Patriarchal

Patriarchal Churches

The Patriarchal Churches are the four major basilicas of Catholicism. The term basilica is a title of honor given to certain churches because of their antiquity, dignity, historical importance or significance as centers of worship. The term basilica also recalls the derivation of the building type which has its roots in the longitudinal basilica plan of ancient secular structures such as the Basilica Julia, whose ruins can be seen in the Roman Forum today. These four basilicas rank first in the Catholic hierarchy world wide and are known as the major basilicas. These are the only basilicas which may have a papal altar (used only with the permission of the pope) and a holy door, which is opened at the beginning of a Jubilee Year which is held every 25 years.

The four basilicas are:

   •   Arcibasilica di S. Giovanni Laterano (Archbasilica of St. John Lateran)
   •   Basilica di S. Pietro in Vaticano (Basilica of St. Peter in the Vatican)
   •   Basilica di S. Paulo fuori le mura (Basilica of St. Paul outside the Walls)
   •   Basilica di S. Maria Maggiori (Basilica of St. Mary Major)

Click the images below to explore the intricate detail of these plates.


314

Le Rovine delle antiche Magnificenze di Roma che si veggono nel Campo Vaccino 1765
Etching. mm. 1000 X 690; in three sheets with keyed index of 37 entries
Private Collection

St. John Lateran (S. Giovanni Laterano) is the cathedral of the Bishop of Rome, the Pope, and hence is the only one called archbasilica. Known as the Lateran Basilica, its full name is "Patriarchal Archbasilica of the Most Holy Saviour, St. John the Baptist and St. John the Evangelist at the Lateran" (Arcibasilica di Santissimo Salvatore e Santi Giovanni Battista ed Evangelista al Laterano). This view was taken from the Palazzo Senatorio overlooking the Roman Forum. It faithfully reveals the rich texture of ancient and contemporary buildings comprising one of the most venerable sites in the city. It is comparable to a similar view by Lievin Cruyl circa 1665 in the Istituto Nazionale per la Grafica.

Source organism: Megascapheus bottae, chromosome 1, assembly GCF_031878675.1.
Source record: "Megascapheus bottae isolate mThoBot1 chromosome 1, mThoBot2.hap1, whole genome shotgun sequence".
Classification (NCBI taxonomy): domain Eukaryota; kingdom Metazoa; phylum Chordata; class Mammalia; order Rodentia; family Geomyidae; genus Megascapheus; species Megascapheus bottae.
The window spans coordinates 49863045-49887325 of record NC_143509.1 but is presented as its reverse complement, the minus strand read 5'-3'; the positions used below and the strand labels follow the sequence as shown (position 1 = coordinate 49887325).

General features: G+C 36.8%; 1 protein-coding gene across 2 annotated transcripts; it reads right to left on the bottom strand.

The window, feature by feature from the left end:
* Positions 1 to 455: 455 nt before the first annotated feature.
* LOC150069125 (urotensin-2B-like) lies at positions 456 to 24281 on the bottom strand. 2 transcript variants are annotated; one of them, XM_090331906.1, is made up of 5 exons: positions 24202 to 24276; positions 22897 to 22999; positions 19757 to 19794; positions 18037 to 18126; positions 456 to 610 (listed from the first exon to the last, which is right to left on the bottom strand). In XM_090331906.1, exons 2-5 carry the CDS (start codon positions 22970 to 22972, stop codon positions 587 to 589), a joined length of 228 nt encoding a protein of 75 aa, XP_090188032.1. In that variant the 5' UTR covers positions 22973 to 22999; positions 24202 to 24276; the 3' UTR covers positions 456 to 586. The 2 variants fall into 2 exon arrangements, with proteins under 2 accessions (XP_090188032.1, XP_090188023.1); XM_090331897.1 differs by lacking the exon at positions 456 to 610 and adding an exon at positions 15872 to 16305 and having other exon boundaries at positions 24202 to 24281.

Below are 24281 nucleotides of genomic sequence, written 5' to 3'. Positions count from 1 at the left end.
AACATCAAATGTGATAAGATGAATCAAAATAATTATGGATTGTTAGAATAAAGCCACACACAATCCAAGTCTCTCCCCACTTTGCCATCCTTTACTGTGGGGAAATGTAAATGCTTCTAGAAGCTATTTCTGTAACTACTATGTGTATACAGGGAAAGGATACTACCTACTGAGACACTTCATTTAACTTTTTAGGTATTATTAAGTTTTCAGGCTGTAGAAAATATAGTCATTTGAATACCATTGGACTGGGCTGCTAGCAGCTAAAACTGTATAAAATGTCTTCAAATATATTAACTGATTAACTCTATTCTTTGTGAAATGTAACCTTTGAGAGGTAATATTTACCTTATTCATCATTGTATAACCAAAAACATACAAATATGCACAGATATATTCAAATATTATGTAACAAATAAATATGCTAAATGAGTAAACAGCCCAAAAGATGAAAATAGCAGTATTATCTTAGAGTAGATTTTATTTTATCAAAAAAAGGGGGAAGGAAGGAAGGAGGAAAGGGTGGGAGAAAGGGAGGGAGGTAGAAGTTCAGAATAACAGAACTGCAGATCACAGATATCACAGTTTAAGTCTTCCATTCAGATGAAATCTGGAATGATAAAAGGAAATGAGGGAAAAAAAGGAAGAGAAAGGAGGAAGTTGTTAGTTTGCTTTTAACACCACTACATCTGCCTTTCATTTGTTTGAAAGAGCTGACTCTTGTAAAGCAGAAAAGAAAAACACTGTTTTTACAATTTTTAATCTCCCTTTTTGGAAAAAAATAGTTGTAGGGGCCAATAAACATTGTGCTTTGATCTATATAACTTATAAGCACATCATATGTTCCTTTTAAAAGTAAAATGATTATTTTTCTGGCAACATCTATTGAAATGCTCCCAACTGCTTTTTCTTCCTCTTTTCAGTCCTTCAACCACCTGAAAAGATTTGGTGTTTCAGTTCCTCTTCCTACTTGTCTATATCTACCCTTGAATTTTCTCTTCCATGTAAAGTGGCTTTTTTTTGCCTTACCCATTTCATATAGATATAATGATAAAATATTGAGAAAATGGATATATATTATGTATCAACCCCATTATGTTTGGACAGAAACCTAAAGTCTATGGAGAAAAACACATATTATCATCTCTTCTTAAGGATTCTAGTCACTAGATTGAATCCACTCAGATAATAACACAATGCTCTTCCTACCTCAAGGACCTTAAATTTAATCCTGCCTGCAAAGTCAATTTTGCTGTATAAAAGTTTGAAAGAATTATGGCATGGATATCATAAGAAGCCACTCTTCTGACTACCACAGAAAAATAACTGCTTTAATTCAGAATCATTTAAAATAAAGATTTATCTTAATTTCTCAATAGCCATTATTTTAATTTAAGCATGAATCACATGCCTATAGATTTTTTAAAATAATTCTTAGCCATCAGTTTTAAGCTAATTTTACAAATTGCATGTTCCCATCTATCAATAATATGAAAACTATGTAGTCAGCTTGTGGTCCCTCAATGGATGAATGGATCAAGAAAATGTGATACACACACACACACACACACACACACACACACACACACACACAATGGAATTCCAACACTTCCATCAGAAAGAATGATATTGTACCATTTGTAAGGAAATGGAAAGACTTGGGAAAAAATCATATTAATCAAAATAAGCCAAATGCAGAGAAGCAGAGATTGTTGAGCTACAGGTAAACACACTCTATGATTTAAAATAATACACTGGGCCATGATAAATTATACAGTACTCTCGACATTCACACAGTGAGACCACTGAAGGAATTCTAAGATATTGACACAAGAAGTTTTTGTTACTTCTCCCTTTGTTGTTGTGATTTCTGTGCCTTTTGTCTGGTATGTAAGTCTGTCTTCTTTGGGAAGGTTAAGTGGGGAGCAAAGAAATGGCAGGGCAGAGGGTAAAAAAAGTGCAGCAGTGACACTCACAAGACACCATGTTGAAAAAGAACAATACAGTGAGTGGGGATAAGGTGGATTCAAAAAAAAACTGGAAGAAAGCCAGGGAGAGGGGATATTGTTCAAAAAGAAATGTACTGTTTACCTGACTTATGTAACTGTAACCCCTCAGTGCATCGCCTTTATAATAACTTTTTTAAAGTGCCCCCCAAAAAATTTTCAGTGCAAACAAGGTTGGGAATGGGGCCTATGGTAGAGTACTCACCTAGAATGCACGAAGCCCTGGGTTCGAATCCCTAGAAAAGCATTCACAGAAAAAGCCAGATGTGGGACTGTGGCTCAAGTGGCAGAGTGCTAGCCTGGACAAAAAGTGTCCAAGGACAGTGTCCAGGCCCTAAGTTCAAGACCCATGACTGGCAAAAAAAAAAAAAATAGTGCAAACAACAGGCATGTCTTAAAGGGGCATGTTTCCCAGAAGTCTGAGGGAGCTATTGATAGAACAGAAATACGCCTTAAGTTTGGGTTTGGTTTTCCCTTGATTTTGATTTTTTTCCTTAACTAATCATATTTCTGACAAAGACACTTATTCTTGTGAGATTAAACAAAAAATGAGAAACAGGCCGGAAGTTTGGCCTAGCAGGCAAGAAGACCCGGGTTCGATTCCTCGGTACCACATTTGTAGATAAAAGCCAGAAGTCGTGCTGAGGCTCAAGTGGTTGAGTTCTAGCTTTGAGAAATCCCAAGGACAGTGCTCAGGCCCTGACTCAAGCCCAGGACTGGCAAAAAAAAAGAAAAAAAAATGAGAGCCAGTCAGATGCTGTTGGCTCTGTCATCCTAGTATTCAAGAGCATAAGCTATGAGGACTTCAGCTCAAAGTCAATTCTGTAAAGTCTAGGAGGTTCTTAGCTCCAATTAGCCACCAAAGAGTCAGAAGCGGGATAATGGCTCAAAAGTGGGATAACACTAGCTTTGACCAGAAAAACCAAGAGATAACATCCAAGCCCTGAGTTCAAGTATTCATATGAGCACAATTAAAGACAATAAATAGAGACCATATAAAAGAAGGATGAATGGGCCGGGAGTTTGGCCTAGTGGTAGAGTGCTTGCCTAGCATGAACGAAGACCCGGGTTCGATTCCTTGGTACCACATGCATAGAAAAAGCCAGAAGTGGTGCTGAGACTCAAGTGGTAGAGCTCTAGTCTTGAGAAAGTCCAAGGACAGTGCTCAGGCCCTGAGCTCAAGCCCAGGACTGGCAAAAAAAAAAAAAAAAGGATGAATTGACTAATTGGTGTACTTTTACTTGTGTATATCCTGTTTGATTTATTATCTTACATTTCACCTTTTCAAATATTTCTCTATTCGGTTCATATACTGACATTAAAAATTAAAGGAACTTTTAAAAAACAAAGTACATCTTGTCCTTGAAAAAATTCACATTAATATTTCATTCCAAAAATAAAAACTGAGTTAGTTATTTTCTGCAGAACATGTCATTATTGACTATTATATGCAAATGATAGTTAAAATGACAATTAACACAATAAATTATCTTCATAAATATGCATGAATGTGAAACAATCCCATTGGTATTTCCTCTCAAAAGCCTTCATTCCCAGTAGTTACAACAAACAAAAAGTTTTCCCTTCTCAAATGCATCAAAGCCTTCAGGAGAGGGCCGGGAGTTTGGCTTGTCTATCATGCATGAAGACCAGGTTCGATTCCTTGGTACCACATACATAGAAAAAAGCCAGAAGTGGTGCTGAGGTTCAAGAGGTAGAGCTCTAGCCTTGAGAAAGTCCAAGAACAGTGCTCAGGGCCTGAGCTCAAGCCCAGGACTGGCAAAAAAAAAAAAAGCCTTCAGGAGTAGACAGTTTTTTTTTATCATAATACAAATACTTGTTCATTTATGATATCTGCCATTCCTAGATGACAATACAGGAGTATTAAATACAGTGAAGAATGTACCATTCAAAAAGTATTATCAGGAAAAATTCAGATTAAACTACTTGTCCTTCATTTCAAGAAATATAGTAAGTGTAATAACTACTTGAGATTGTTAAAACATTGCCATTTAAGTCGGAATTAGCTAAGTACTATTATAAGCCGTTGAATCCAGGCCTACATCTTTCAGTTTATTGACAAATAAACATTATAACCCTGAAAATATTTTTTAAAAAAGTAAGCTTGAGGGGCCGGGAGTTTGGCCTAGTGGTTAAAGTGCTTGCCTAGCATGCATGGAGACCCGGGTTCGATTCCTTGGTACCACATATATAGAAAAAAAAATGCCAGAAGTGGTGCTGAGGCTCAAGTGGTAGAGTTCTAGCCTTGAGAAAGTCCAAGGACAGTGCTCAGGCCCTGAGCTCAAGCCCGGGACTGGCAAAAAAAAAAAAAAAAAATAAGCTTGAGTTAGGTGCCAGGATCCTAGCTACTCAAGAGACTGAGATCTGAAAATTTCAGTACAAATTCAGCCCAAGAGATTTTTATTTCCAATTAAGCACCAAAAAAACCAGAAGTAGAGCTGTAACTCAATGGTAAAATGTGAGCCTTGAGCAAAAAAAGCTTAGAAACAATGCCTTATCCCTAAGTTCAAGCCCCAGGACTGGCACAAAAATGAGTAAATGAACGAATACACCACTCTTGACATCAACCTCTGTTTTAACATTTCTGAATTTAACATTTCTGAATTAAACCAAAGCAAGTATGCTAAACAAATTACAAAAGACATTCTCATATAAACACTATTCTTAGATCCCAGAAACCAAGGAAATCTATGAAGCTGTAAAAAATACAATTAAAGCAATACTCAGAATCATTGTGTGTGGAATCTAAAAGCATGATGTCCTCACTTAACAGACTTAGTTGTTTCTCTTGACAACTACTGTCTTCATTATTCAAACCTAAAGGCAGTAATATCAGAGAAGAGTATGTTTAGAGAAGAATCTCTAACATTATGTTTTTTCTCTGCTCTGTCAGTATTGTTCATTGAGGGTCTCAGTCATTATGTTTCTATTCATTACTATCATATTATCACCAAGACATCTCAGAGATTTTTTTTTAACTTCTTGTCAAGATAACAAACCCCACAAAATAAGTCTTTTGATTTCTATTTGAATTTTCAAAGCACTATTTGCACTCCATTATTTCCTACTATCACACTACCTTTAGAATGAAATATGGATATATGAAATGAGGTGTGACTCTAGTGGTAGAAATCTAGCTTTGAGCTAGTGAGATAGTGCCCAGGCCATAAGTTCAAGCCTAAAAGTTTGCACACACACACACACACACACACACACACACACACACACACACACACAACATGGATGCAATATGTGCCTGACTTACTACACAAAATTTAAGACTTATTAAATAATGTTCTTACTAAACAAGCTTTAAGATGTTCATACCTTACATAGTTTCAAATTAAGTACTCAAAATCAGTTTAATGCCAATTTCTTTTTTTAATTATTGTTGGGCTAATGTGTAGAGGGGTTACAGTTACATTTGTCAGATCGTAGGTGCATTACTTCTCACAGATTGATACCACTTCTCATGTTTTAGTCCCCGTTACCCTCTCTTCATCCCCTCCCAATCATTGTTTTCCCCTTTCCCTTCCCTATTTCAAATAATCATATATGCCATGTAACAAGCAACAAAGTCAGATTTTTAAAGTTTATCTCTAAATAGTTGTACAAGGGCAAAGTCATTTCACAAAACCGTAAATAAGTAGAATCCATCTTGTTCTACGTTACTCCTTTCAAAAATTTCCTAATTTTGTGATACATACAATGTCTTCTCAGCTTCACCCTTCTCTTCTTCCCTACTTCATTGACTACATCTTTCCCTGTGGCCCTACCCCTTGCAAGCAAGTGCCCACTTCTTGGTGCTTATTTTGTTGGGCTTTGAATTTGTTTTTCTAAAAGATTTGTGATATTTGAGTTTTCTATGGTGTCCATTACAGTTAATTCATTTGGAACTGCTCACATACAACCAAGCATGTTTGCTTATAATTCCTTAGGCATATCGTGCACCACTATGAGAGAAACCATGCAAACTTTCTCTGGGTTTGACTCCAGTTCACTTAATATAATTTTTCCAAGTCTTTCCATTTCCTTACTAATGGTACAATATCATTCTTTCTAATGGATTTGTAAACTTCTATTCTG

315

Il prospetto della città, che si vede colla Basilica Vatican, Ponte, e castel S. Angelo 1765
Etching. mm. 1000 X 690; in three sheets with keyed index of 25 entries
Private Collection

St. Peter’s Basilica (S. Pietro in Vaticano) is also known as the Vatican Basilica. Here, Vasi uses a slightly elevated view to show us the view looking west from the vicinity of Teatro di Tor di Nona (NN 536, now destroyed), across Ponte S. Angelo to St. Peter's Basilica and the Vatican. This aerial view is taken along the banks of the Tiber looking west from the vicinity of Teatro di Tor di Nona (NN 536, now destroyed). He uses the Castel S. Angelo and its bridge as a pictorial framing device for viewing the Borgo, climaxing in the cupola of St Peter’s.


316

La veduta della Basilica di S. Paolo fuori delle Mura ed adiacenze dal Monte Aventino, e dal Fiume Tevere D.D.D. 1771
Etching. mm. 1000 X 690; in three sheets with keyed index of 25 entries
Private Collection

St. Paul Outside the Walls (S. Paulo fuori la mura), also known as the Ostian Basilica, is assigned to the Patriarch of Alexandria. Vasi composed this view from the women's hospital in S. Michele (Ospizio delle donna, NN1133) next to the Porto di Ripa Grande. We look to the southeast past the customs house (dogana, NN 1126), in the right foreground, across the Tiber to the pyramid of Caius Cestius (NN 1068). In the far distance, at the right of the image lies St. Paul outside the Walls. This view is not typically recorded by vedutisti and recalls early vignettes from the Magnificenze.


317

La Veduta della Basilica di S. Maria Magiore dalla parte verso le Quattro Fontane D.D.D. 1771
Etching. mm. 1000 X 690; in three sheets with keyed index of 24 entries
Private Collection

St. Mary Major (S. Maria Maggiori), also called the Liberian Basilica, is assigned to the Patriarch of Antioch. Here, Vasi shows us the view looking southeast along the Strada Felice from a point near the Palazzo Barberini. Our view takes us past the Quattro Fontaine (4 Fountains) and S. Carlino on the right to S. Maria Maggiore framed in the distance. Along the way we see a sample of the diverse street life of Rome he delighted in showing. The distorted widening of the Via Sistina reveals an unidentified procession bound northward from S. Maria Maggiore.

Jim Tice, Erik Steiner, Allan Ceen, and Dennis Beyer
Department of Architecture and InfoGraphics Lab, Department of Geography, University of Oregon
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